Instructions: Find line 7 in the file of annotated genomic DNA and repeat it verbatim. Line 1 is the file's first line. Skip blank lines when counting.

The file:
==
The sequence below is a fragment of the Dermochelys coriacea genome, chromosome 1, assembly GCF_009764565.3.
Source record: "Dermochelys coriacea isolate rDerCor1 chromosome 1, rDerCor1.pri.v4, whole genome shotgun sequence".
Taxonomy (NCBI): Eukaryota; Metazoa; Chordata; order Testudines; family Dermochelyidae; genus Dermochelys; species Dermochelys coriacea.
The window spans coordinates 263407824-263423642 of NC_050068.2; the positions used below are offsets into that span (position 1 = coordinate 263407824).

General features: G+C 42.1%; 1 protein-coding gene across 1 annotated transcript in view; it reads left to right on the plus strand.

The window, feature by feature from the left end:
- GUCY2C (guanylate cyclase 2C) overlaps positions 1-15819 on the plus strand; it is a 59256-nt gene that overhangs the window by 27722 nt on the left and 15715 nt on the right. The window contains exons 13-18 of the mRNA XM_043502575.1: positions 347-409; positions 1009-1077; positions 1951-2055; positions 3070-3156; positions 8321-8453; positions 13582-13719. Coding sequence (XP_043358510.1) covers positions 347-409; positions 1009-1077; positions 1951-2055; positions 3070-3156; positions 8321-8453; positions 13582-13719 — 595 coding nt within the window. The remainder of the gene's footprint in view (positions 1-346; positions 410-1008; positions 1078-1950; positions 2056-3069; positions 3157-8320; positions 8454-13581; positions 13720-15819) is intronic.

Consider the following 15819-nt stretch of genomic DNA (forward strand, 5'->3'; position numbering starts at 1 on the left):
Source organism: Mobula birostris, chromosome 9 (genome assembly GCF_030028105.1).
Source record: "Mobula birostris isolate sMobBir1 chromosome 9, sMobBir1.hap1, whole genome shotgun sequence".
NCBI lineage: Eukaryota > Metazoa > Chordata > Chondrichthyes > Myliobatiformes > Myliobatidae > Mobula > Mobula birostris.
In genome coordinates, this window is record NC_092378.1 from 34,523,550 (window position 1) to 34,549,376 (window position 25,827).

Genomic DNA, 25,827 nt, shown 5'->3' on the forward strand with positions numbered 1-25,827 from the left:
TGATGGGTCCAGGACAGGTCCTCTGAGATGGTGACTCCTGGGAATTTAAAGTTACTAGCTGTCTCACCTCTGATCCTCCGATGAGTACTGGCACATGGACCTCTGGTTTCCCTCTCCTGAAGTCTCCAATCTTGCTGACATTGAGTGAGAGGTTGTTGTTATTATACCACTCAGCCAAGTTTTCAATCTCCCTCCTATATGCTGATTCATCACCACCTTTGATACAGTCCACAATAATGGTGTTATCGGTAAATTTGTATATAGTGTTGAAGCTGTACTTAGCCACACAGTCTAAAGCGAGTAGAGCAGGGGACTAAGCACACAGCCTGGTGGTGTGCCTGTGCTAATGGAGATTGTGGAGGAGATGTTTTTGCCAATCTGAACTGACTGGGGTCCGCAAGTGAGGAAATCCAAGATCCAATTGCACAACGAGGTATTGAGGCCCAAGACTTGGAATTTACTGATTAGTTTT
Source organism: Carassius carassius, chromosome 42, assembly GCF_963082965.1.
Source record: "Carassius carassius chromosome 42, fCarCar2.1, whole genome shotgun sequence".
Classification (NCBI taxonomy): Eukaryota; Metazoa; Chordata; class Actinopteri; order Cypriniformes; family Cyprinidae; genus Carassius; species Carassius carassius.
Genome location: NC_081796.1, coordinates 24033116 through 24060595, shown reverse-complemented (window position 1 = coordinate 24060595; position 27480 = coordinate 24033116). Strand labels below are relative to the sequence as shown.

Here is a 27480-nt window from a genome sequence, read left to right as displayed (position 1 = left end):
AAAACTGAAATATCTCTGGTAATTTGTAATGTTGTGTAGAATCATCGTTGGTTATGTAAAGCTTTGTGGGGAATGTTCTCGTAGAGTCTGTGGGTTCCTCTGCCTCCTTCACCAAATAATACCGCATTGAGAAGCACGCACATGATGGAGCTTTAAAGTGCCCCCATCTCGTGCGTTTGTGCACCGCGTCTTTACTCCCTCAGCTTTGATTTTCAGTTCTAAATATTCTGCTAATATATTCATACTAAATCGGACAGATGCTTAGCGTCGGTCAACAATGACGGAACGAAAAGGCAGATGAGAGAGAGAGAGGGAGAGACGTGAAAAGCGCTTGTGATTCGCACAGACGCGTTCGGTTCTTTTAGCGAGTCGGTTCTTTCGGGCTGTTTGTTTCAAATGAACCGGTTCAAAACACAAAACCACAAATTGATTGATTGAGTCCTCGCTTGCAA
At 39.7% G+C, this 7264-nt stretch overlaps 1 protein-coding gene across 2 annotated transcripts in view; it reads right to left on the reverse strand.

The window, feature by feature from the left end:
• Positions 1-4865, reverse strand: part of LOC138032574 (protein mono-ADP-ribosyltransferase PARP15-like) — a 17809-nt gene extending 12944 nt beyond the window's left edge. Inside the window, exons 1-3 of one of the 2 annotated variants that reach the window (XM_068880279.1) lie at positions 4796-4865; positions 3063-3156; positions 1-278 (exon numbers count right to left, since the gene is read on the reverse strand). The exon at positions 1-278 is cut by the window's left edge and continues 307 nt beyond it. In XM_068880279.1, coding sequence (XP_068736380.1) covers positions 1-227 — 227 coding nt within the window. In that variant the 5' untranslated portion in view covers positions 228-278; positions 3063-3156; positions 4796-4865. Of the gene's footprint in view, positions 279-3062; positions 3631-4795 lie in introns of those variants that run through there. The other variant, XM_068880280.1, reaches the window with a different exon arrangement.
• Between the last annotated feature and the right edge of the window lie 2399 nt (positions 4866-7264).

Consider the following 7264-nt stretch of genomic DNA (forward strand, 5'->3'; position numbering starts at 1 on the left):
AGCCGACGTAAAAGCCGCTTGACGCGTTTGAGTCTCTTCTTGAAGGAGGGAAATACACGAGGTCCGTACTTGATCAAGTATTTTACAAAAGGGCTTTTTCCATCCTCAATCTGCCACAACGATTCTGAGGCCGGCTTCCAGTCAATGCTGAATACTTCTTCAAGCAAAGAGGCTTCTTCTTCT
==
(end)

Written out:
- GUCY2C (guanylate cyclase 2C) overlaps positions 1-15819 on the plus strand; it is a 59256-nt gene that overhangs the window by 27722 nt on the left and 15715 nt on the right. The window contains exons 13-18 of the mRNA XM_043502575.1: positions 347-409; positions 1009-1077; positions 1951-2055; positions 3070-3156; positions 8321-8453; positions 13582-13719. Coding sequence (XP_043358510.1) covers positions 347-409; positions 1009-1077; positions 1951-2055; positions 3070-3156; positions 8321-8453; positions 13582-13719 — 595 coding nt within the window. The remainder of the gene's footprint in view (positions 1-346; positions 410-1008; positions 1078-1950; positions 2056-3069; positions 3157-8320; positions 8454-13581; positions 13720-15819) is intronic.